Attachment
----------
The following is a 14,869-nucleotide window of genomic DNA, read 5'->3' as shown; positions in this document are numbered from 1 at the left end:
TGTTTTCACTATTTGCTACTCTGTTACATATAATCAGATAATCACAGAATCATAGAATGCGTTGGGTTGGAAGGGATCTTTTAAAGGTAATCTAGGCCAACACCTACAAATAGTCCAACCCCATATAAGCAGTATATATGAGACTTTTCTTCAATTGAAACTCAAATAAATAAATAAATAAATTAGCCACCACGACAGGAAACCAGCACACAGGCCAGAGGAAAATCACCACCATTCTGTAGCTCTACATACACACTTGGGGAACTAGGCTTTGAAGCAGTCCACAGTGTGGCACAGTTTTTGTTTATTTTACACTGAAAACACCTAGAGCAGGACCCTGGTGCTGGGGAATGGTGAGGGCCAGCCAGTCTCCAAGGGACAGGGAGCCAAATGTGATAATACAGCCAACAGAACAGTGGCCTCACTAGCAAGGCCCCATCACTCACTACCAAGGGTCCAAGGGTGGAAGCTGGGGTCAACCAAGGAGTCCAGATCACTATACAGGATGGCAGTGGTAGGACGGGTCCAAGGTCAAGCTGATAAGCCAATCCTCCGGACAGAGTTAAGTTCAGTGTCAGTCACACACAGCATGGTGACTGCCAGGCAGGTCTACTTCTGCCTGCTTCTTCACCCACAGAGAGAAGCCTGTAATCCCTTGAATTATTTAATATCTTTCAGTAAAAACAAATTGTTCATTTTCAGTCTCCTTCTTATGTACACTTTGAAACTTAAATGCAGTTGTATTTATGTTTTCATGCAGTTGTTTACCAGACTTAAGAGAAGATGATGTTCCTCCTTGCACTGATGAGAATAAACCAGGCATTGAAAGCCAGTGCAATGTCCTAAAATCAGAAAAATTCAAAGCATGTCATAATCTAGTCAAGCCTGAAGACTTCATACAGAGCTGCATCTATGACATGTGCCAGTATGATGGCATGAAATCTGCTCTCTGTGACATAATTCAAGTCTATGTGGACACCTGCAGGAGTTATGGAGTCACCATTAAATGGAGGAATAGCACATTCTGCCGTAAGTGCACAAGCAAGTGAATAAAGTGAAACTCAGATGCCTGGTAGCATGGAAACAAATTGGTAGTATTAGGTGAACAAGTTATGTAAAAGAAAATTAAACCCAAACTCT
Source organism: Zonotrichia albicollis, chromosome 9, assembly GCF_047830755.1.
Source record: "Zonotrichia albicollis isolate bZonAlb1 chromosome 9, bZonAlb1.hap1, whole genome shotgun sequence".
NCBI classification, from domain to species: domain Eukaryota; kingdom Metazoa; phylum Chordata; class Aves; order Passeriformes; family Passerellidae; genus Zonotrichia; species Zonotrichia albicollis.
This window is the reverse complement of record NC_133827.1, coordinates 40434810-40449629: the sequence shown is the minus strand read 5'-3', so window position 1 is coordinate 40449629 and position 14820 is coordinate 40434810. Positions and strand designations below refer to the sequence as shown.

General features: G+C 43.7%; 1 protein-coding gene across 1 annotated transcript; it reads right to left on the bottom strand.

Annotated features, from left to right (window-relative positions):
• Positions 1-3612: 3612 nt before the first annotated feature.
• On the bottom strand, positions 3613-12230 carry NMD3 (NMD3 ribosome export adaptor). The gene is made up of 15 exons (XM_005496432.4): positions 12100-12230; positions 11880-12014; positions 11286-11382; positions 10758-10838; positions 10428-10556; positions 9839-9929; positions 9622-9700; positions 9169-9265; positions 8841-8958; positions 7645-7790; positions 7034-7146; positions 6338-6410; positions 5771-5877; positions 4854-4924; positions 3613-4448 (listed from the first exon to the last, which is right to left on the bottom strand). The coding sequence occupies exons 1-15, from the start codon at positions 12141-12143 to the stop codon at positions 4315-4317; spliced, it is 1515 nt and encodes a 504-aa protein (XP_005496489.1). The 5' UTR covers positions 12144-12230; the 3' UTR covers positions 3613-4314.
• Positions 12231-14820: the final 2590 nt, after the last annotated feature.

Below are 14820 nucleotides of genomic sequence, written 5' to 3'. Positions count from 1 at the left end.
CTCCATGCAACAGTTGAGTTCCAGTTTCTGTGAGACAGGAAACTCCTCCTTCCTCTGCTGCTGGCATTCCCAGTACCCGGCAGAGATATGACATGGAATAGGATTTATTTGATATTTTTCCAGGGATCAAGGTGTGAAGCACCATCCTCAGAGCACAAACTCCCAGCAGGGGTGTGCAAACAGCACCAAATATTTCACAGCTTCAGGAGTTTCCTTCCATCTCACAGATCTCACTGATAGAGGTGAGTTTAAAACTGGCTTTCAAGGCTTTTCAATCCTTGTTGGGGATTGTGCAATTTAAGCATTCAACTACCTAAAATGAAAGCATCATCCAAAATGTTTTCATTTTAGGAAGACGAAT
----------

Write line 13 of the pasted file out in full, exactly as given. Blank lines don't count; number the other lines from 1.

CTCCATGCAACAGTTGAGTTCCAGTTTCTGTGAGACAGGAAACTCCTCCTTCCTCTGCTGCTGGCATTCCCAGTACCCGGCAGAGATATGACATGGAATAGGATTTATTTGATATTTTTCCAGGGATCAAGGTGTGAAGCACCATCCTCAGAGCACAAACTCCCAGCAGGGGTGTGCAAACAGCACCAAATATTTCACAGCTTCAGGAGTTTCCTTCCATCTCACAGATCTCACTGATAGAGGTGAGTTTAAAACTGGCTTTCAAGGCTTTTCAATCCTTGTTGGGGATTGTGCAATTTAAGCATTCAACTACCTAAAATGAAAGCATCATCCAAAATGTTTTCATTTTAGGAAGACGAAT